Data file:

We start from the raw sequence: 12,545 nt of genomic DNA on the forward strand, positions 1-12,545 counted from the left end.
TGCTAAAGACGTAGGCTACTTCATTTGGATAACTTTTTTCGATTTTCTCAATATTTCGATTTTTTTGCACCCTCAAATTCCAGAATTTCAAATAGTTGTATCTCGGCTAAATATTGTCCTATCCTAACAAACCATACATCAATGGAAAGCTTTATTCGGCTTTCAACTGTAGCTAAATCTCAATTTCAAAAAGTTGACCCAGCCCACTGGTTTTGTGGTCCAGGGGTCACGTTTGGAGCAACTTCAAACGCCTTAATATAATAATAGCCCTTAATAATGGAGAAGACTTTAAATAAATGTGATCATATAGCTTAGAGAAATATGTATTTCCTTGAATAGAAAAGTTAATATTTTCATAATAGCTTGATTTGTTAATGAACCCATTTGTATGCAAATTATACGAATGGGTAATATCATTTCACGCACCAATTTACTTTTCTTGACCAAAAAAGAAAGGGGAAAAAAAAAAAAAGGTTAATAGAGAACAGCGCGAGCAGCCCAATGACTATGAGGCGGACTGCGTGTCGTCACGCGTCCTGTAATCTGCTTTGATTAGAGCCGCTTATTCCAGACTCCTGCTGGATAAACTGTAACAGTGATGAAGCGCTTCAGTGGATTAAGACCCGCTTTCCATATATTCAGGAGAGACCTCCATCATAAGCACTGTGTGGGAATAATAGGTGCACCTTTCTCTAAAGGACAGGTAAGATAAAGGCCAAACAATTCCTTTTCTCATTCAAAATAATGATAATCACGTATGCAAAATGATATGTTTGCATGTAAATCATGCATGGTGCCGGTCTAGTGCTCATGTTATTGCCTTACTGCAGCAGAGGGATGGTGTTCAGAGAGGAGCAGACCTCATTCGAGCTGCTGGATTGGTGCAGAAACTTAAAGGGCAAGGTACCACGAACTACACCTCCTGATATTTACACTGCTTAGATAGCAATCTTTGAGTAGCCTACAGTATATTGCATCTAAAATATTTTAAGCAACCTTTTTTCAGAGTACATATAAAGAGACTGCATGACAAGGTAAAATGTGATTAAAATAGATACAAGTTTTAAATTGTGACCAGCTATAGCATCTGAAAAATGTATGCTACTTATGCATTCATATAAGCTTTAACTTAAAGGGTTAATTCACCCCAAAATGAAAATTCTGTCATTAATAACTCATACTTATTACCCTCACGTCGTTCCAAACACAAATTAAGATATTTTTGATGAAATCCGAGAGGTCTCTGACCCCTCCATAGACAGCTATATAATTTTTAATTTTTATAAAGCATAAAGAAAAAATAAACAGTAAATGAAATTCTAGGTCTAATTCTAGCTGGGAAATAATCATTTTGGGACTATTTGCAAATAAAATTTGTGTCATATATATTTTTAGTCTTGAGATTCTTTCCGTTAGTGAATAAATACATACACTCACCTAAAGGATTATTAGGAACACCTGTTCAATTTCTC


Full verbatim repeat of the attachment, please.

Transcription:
We start from the raw sequence: 12,545 nt of genomic DNA on the forward strand, positions 1-12,545 counted from the left end.
TGCTAAAGACGTAGGCTACTTCATTTGGATAACTTTTTTCGATTTTCTCAATATTTCGATTTTTTTGCACCCTCAAATTCCAGAATTTCAAATAGTTGTATCTCGGCTAAATATTGTCCTATCCTAACAAACCATACATCAATGGAAAGCTTTATTCGGCTTTCAACTGTAGCTAAATCTCAATTTCAAAAAGTTGACCCAGCCCACTGGTTTTGTGGTCCAGGGGTCACGTTTGGAGCAACTTCAAACGCCTTAATATAATAATAGCCCTTAATAATGGAGAAGACTTTAAATAAATGTGATCATATAGCTTAGAGAAATATGTATTTCCTTGAATAGAAAAGTTAATATTTTCATAATAGCTTGATTTGTTAATGAACCCATTTGTATGCAAATTATACGAATGGGTAATATCATTTCACGCACCAATTTACTTTTCTTGACCAAAAAAGAAAGGGGAAAAAAAAAAAAAGGTTAATAGAGAACAGCGCGAGCAGCCCAATGACTATGAGGCGGACTGCGTGTCGTCACGCGTCCTGTAATCTGCTTTGATTAGAGCCGCTTATTCCAGACTCCTGCTGGATAAACTGTAACAGTGATGAAGCGCTTCAGTGGATTAAGACCCGCTTTCCATATATTCAGGAGAGACCTCCATCATAAGCACTGTGTGGGAATAATAGGTGCACCTTTCTCTAAAGGACAGGTAAGATAAAGGCCAAACAATTCCTTTTCTCATTCAAAATAATGATAATCACGTATGCAAAATGATATGTTTGCATGTAAATCATGCATGGTGCCGGTCTAGTGCTCATGTTATTGCCTTACTGCAGCAGAGGGATGGTGTTCAGAGAGGAGCAGACCTCATTCGAGCTGCTGGATTGGTGCAGAAACTTAAAGGGCAAGGTACCACGAACTACACCTCCTGATATTTACACTGCTTAGATAGCAATCTTTGAGTAGCCTACAGTATATTGCATCTAAAATATTTTAAGCAACCTTTTTTCAGAGTACATATAAAGAGACTGCATGACAAGGTAAAATGTGATTAAAATAGATACAAGTTTTAAATTGTGACCAGCTATAGCATCTGAAAAATGTATGCTACTTATGCATTCATATAAGCTTTAACTTAAAGGGTTAATTCACCCCAAAATGAAAATTCTGTCATTAATAACTCATACTTATTACCCTCACGTCGTTCCAAACACAAATTAAGATATTTTTGATGAAATCCGAGAGGTCTCTGACCCCTCCATAGACAGCTATATAATTTTTAATTTTTATAAAGCATAAAGAAAAAATAAACAGTAAATGAAATTCTAGGTCTAATTCTAGCTGGGAAATAATCATTTTGGGACTATTTGCAAATAAAATTTGTGTCATATATATTTTTAGTCTTGAGATTCTTTCCGTTAGTGAATAAATACATACACTCACCTAAAGGATTATTAGGAACACCTGTTCAATTTCTC